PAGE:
"Michael Gove’s Wild Animals in Circuses Bill appears at first glance to be nothing more than his latest essay in exhibitionistic compassion. But is it a misreading to ascribe this picayune law-making to opportunistic big-heartedness?"
Michael Gove’s Wild Animals in Circuses Bill appears at first glance to be nothing more than his latest essay in exhibitionistic compassion. There are, after all, fewer than 20 performing animals left in English circuses. At least 200 local authorities already have a ban in place. So has Scotland. So have more than 30 European countries. The Great Aberdonian Legislator is courageously adhering to current orthodoxy. There’s no doubt about that.
But is it a misreading to ascribe this picayune law-making to opportunistic big-heartedness? It’s just as likely that Gove, along with a dozen or so mutually respectful backstabbers, is getting in a spot of practice in the base human traits of identifying as, say, a knitting ocelot and feeling the pain of being an eau de Nil poodle who cartwheels. Last month’s circus of Tory leadership hopefuls were busily empathising with juggling camels, skateboarding panthers, zebras who have mastered ronds de jambe and, as Mrs Gove mysteriously has it, “elephants on this column”, creatures who have, presumably, been trained as proboscidean stylites: it really shouldn’t happen to a jumbo. I hear what you’re saying, say the backstabbers, to a brown bear who’ll deliver a lutz and a triple salchow at the drop of a hat. But of course they don’t hear, and if they do they won’t act on it. What if the bear (or reindeer or wolf) wants to stay in the circus? What if it likes its life on the road? What if the fellow animal whose habits it most aspires to is the sloth? What if it enjoys regular meals? What if it is cushy and secure in a way that it might not be if released into the wild whose call it doesn’t heed?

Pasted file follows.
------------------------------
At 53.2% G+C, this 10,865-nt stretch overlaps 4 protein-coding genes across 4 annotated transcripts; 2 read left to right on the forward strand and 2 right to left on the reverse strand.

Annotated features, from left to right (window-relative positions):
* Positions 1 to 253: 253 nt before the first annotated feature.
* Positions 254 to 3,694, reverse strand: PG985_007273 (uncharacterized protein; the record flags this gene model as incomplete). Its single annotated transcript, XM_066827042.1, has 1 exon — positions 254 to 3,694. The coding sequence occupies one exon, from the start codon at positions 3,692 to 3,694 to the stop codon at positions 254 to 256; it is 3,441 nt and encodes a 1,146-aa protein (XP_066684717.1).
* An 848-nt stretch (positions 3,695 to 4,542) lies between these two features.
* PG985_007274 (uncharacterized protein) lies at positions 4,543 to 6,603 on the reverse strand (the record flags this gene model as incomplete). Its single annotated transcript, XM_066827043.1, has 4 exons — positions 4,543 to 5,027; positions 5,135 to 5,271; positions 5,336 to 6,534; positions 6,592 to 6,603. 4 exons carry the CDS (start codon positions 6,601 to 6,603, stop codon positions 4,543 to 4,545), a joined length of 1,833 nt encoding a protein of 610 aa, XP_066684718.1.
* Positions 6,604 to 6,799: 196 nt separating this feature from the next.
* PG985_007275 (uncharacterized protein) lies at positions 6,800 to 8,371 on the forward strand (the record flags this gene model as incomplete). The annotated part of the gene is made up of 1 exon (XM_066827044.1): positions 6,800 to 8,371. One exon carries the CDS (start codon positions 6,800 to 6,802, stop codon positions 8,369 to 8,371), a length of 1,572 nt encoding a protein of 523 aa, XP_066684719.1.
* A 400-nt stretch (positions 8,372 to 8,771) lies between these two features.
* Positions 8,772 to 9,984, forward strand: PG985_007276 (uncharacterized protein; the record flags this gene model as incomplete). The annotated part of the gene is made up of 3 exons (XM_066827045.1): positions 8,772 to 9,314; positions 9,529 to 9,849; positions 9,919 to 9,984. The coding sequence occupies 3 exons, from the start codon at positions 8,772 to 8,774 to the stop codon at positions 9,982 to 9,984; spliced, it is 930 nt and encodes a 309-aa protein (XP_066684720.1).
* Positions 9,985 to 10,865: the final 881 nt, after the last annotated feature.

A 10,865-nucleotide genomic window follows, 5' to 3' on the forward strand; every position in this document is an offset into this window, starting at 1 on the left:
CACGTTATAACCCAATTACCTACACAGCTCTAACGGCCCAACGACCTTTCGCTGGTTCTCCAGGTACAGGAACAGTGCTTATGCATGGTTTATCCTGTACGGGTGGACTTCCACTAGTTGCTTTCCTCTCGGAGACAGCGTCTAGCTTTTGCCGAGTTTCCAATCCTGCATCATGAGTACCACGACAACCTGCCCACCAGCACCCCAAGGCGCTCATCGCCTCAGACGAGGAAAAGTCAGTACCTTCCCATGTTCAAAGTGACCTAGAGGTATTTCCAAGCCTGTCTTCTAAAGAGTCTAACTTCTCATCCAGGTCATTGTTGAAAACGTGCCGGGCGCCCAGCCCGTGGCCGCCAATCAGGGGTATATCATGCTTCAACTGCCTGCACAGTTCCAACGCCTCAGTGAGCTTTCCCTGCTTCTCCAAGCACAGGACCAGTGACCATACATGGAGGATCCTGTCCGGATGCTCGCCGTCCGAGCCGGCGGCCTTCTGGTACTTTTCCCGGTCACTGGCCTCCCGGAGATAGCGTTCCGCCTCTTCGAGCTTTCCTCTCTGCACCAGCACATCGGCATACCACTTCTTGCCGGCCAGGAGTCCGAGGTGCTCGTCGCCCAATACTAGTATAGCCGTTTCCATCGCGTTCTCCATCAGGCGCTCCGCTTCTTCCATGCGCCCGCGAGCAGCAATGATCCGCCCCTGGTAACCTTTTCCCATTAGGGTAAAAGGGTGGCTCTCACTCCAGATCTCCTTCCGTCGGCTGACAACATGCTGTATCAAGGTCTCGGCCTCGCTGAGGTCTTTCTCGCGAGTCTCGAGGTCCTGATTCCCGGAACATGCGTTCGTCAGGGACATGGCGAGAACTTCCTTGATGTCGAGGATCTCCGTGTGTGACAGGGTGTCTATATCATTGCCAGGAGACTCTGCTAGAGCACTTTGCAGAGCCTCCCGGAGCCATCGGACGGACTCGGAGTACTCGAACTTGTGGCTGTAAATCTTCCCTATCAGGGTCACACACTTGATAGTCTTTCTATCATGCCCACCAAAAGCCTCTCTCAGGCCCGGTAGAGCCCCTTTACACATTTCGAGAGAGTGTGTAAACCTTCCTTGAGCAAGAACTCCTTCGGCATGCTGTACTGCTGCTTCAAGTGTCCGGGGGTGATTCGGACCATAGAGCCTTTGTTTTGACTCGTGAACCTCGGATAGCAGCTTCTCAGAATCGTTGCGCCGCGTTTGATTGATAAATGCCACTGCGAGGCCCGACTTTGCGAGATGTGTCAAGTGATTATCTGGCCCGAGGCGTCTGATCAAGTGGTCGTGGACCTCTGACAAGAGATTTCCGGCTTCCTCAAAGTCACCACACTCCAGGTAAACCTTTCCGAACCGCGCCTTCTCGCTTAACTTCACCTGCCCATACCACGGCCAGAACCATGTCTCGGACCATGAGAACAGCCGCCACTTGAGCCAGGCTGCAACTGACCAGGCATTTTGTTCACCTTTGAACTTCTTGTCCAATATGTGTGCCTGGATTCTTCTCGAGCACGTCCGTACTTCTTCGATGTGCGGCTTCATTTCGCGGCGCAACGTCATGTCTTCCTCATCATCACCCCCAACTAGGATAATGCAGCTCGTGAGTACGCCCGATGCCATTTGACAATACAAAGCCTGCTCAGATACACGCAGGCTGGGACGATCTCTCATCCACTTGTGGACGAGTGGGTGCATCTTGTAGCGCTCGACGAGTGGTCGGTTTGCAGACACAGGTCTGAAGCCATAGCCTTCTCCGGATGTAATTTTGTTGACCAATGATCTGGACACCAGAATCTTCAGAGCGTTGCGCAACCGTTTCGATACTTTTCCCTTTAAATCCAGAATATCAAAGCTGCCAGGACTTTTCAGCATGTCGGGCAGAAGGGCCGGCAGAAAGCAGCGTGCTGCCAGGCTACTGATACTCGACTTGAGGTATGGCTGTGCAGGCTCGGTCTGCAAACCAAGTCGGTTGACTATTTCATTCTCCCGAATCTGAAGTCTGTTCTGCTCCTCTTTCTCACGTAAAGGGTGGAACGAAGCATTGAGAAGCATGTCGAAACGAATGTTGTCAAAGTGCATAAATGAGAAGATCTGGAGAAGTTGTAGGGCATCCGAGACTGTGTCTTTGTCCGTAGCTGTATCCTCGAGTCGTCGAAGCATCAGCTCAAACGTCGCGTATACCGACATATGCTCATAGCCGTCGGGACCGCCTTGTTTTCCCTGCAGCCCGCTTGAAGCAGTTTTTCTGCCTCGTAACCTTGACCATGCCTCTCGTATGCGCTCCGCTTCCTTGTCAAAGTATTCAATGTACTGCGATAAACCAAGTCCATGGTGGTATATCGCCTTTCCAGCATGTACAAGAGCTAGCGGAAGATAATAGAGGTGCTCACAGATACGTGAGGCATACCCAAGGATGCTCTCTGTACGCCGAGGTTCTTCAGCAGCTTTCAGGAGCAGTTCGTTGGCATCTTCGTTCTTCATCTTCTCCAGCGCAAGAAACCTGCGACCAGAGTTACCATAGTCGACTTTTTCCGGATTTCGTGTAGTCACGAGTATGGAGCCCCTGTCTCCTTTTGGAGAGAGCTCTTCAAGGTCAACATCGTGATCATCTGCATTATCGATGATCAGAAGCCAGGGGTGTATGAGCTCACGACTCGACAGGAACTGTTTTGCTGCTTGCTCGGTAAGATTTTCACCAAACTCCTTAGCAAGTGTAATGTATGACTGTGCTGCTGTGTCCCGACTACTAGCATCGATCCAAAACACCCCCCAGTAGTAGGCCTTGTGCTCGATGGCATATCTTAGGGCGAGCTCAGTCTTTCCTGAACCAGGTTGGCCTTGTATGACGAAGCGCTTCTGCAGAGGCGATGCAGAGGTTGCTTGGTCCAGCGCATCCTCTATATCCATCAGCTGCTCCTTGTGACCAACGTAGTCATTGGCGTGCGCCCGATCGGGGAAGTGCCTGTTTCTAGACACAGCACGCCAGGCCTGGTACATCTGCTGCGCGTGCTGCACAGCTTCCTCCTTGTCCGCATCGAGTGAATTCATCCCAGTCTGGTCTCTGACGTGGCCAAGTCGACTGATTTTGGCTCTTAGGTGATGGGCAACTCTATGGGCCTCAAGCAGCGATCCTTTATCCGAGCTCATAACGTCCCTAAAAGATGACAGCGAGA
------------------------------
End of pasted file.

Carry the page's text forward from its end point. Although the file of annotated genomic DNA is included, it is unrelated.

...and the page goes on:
All the animals in the circus know that the outside world is peopled by unenlightened gamekeepers and murderous farmers, tooled up and waiting for any threat to grouse or sheep. All the animals prefer to take lessons from the unflinching realism of Beatrix Potter rather than be soothed by George Monbiot’s fantasies of bucolic bliss. All the animals are insulted by their characterisation as “wild”. They are not. They are tame softies. They don’t want to be deported: they are civilised.